When was the last time you thought about the encephalization quotient?
Yeah, same here.
It’s been awhile.
But we recently noted an article that suggests dinosaurs might have been smarter than we think. Just because they had enormous bodies, it turns out, isn’t necessarily a clear indicator of their alleged lack intelligence.
The whole concept of encephalization gets technical in hurry, as you might imagine.
First, however, we had to refresh our vocabulary.
“Cephalization” is an evolutionary trend. It means the mouth, sense organs, and nerve ganglia become concentrated at the front end of an animal.
Basically “cephalization” means there’s a head region (Wikipedia). It's associated with movement and bilateral symmetry, too. “Cephalization” led to the formation of a highly sophisticated brain in three groups of animals—arthropods, cephalopod mollusks, and vertebrates.
Side question: aren’t you glad we have a head?
Well, there are still many questions about brain evolution and brain development.
For instance, it was long believed that the brain size of anthropoid primates (both modern and extinct monkeys, humans, and alike) progressively increased over time. But in 2019 a group of scientists (American Museum of Natural History, the Chinese Academy of Sciences, and the University of California Santa Barbara) suggested that the brain enlarged repeatedly and independently over the course of anthropoid history. In fact, they found the brain may have been more complex, early on, than previously believed.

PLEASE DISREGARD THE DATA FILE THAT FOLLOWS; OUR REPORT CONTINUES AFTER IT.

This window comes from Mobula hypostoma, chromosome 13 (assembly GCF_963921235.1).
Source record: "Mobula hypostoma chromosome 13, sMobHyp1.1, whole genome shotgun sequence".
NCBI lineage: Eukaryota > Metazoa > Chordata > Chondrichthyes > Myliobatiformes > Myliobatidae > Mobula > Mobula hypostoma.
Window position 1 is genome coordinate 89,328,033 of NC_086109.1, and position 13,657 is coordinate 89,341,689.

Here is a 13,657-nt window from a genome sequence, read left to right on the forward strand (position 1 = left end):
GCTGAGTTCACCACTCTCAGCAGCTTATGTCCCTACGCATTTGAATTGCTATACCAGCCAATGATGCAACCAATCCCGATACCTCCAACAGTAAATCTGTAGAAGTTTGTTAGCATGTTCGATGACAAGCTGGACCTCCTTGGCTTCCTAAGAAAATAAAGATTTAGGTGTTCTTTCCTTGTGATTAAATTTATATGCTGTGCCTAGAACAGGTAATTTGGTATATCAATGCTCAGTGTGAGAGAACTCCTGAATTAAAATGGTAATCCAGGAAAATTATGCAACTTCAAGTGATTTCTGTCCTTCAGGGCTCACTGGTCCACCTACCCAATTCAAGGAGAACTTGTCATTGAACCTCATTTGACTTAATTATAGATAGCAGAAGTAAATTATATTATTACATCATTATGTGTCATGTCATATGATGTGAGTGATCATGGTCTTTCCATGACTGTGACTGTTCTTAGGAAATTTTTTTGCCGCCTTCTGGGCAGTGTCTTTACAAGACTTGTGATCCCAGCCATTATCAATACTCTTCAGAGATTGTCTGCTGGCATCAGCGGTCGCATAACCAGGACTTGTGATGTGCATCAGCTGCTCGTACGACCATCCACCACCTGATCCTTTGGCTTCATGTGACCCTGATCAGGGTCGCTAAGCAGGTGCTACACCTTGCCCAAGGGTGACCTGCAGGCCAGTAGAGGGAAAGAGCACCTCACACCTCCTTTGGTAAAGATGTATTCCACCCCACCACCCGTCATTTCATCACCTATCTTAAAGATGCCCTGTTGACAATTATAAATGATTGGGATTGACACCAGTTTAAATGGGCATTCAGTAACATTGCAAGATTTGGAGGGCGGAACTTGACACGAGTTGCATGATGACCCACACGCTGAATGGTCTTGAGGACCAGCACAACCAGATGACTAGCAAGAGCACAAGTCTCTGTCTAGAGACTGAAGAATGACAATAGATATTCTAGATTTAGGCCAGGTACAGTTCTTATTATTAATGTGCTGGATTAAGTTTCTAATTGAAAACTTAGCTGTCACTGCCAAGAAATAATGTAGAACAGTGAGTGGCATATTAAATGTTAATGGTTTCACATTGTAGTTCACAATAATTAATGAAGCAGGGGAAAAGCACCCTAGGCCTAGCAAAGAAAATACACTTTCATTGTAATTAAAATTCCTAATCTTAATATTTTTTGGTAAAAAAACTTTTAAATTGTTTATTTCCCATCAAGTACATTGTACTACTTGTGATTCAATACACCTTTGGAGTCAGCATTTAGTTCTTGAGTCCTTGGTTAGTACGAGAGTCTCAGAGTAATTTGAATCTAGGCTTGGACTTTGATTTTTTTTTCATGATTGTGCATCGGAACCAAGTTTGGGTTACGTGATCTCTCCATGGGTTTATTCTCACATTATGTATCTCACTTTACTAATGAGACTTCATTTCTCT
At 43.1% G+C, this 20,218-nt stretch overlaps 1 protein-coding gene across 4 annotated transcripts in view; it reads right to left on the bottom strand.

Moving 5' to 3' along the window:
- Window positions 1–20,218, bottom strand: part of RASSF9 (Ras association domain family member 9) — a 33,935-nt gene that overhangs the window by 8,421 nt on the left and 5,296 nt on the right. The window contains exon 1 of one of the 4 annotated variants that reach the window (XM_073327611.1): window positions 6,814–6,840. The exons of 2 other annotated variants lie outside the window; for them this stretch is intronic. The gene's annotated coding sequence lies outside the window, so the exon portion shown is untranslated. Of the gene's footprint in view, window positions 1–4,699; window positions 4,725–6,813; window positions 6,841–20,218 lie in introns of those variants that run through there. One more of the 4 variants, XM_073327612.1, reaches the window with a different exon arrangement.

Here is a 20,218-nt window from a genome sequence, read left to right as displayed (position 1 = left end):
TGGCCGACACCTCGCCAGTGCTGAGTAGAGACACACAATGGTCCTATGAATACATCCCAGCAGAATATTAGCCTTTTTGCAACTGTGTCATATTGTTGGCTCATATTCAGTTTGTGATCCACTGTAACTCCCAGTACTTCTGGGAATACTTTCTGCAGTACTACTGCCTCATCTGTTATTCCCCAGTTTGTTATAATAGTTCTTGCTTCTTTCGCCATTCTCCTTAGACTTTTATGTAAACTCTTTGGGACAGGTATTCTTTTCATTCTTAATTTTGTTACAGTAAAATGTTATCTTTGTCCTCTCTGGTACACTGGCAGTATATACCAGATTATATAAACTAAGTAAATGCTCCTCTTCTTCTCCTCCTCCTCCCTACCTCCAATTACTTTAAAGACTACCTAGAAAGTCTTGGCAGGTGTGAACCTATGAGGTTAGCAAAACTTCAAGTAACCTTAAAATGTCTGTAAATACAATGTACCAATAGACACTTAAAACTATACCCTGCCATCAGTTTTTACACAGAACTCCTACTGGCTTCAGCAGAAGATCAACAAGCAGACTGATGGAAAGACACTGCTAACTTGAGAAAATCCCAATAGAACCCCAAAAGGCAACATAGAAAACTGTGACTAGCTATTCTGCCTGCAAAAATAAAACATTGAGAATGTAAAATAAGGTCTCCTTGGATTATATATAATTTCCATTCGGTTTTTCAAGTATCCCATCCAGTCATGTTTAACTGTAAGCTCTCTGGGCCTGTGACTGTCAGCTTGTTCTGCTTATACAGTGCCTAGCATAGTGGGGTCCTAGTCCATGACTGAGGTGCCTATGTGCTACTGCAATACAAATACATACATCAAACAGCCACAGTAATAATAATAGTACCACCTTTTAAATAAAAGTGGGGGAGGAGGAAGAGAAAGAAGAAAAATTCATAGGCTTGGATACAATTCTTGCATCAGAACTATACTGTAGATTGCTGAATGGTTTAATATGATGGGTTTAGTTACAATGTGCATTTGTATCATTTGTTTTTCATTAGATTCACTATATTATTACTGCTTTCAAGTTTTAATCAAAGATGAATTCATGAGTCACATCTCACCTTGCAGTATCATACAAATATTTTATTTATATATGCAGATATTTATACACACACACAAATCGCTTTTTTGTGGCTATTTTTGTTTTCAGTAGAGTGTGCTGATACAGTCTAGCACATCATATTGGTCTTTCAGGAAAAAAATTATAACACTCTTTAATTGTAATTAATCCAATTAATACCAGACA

Does the encephalization quotient hold up? Maybe. Maybe not.
We humans have long gauged relative smarts based on a few things. For instance, the use of tools. Or ability to communicate. Saying someone has a “reptilian” brain means they are all instinct and lack the ability to process. Reptiles react, the theory goes. That’s all they know.
Now along comes a researcher from Vanderbilt University. Suzana Herculano-Houzel is a neuroanatomist. She used comparative anatomy and found that not all dinosaurs were created alike. She found that some dinosaurs had brain structures similar to birds. And bird brains, in case you did not know, have been found to have densely packed neurons—giving them the same relative brain capacity as mammals. (So calling someone a “birdbrain” isn’t necessarily a pejorative.)
In other words, dinosaur brains may not have been as reptilian as you might think. It’s all about what’s inside the brain, not just the size. We have long known neuron density is key. Based on Herculano-Houzel’s analysis, good old T. rex may have had 3.3 billion neurons in its cortex, which would make it as intelligent as a modern baboon.
Her work, according to this article in SYFY.com, indicated that the T. rex took about five years to reach maturity, lived to about 50 years old, and might have been able to use tools.
Yes, her work is drawing some criticism. But it’s clear this whole “encephalization quotient” is still being tested by scientists.
We say “good.” All theories need constant checks.
Are we humans smart enough to figure it out? We have no doubt.
Because, well, of our brain size.
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